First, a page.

The characters in the book were also great. I thought they were nicely developed and I got a good sense of who they all were. Katniss is such a fierce and smart character, with some crazy survival skills that I wish I had. She’s quite an aspirational character and I loved almost everything about her. I did, however, think that she was a bit oblivious when it came to the way she perceived herself and others. I think there’s definitely room for development on that front and I’m keen to see how she changes throughout the trilogy. I also really liked a lot of the side characters in the book, especially some of the other tributes. Rue was a beautiful character and I wish we could have seen more of her. And of course, I loved Peeta. He’s definitely my kind of character and I really felt for him at the end of the book. I’m keen to see how this plays out in the next two books.

Overall, The Hunger Games is worth the hype for me. I was definitely skeptical going into the trilogy but it exceeded my expectations and I’m keen to see how the rest of the series plays out, though I do think this novel can stand alone by itself.

Review: A Gathering of Shadows by V.E. Schwab

a-gathering-of-shadows

Publisher: Titan Books
Release date: February 23, 2016
Format: Paperback
Source: Purchased
Pages: 508
Goodreads || Book Depository

Four months have passed since the shadow stone fell into Kell’s possession. Four months since his path crossed with Delilah Bard. Four months since Rhy was wounded and the Dane twins fell, and the stone was cast with Holland’s dying body through the rift, and into Black London.

In many ways, things have almost returned to normal, though Rhy is more sober, and Kell is now plagued by his guilt. Restless, and having given up smuggling, Kell is visited by dreams of ominous magical events, waking only to think of Lila, who disappeared from the docks like she always meant to do. As Red London finalizes preparations for the Element Games—an extravagant international competition of magic, meant to entertain and keep healthy the ties between neighboring countries—a certain pirate ship draws closer, carrying old friends back into port.

But while Red London is caught up in the pageantry and thrills of the Games, another London is coming back to life, and those who were thought to be forever gone have returned. After all, a shadow that was gone in the night reappears in the morning, and so it seems Black London has risen again—meaning that another London must fall.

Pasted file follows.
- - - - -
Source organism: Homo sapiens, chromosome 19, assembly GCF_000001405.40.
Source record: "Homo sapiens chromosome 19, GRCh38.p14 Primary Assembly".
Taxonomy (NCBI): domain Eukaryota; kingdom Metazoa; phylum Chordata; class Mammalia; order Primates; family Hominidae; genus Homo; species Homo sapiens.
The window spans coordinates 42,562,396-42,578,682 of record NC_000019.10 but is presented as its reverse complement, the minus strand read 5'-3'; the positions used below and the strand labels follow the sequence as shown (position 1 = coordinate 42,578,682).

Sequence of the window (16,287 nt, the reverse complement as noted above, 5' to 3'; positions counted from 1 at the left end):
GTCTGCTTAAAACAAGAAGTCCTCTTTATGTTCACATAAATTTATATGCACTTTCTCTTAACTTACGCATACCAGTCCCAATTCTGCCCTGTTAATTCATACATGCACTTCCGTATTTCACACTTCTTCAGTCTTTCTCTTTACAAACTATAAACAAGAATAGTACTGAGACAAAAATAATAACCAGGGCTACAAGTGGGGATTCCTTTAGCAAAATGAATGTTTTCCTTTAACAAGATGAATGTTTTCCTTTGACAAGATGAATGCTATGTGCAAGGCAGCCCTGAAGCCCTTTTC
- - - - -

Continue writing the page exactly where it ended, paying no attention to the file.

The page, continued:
MY THOUGHTS

45 stars

This is the second book in Shades of Magic trilogy, which means that this review contains spoilers for the first book. Proceed with caution. I also received a sampler of A Gathering of Shadows from NetGalley.

A Gathering of Shadows is the sequel to A Darker Shade of Magic, and being a chronic non-blurb-reader, I was kind of surprised by the direction that this sequel took. I thought that I had an idea of where the series was going to go after the first book and, while I do feel that this was a good continuation from ADSOM, it felt like this book was taking a bit of a detour. It felt very much like a filler book and I’m not sure that it added all that much to the trilogy. Having said that, I did really like what I read and enjoyed the plot of the story very much.

A Gathering of Shadows is very much about the aftermath of A Darker Shade of Magic and how Kell and Lila are living their separate lives. It’s also about their reunion and about a competition between magicians. Meanwhile, in the background, something dark and sinister is happening, which could cause the collapse of Red London. I loved the pacing of this book. It was extremely slow-paced but I thought that the pacing really suited the atmosphere of the book and what the plot was trying to achieve. There wasn’t really much happening in the first 300 pages of the book but I enjoyed slowly seeing how Kell and Lila are coping with what happened during A Darker Shade of Magic. There was a lot of character development built into this book and I thought it was done very successfully.

I enjoyed every single character in this book. They all served a purpose and I thought that they were all extremely complex and well-developed characters. They were multifaceted and I really enjoyed not knowing exactly what to expect from them. One of my favourite characters of this book was Alucard Emery. His character just gave me so much joy because he reminded me of beloved characters from other books. I also loved the old characters who we’d met in the first book. Kell was a magnificent character as always and I enjoyed Lila as well. I still haven’t managed to warm fully to Lila and I’m still having a hard time seeing why people love her so much but she’s definitely growing on me.

Overall, this was a great sequel, even though it felt a bit like a filler book in the story arc. I can’t wait to revisit these characters in A Conjuring of Light!

Review: Vicious by V.E. Schwab

vicious

Publisher: Titan Books
Release date: January 10, 2014
Format: Paperback
Source: Purchased
Pages: 340
Goodreads || Book Depository

A masterful tale of ambition, jealousy, desire, and superpowers.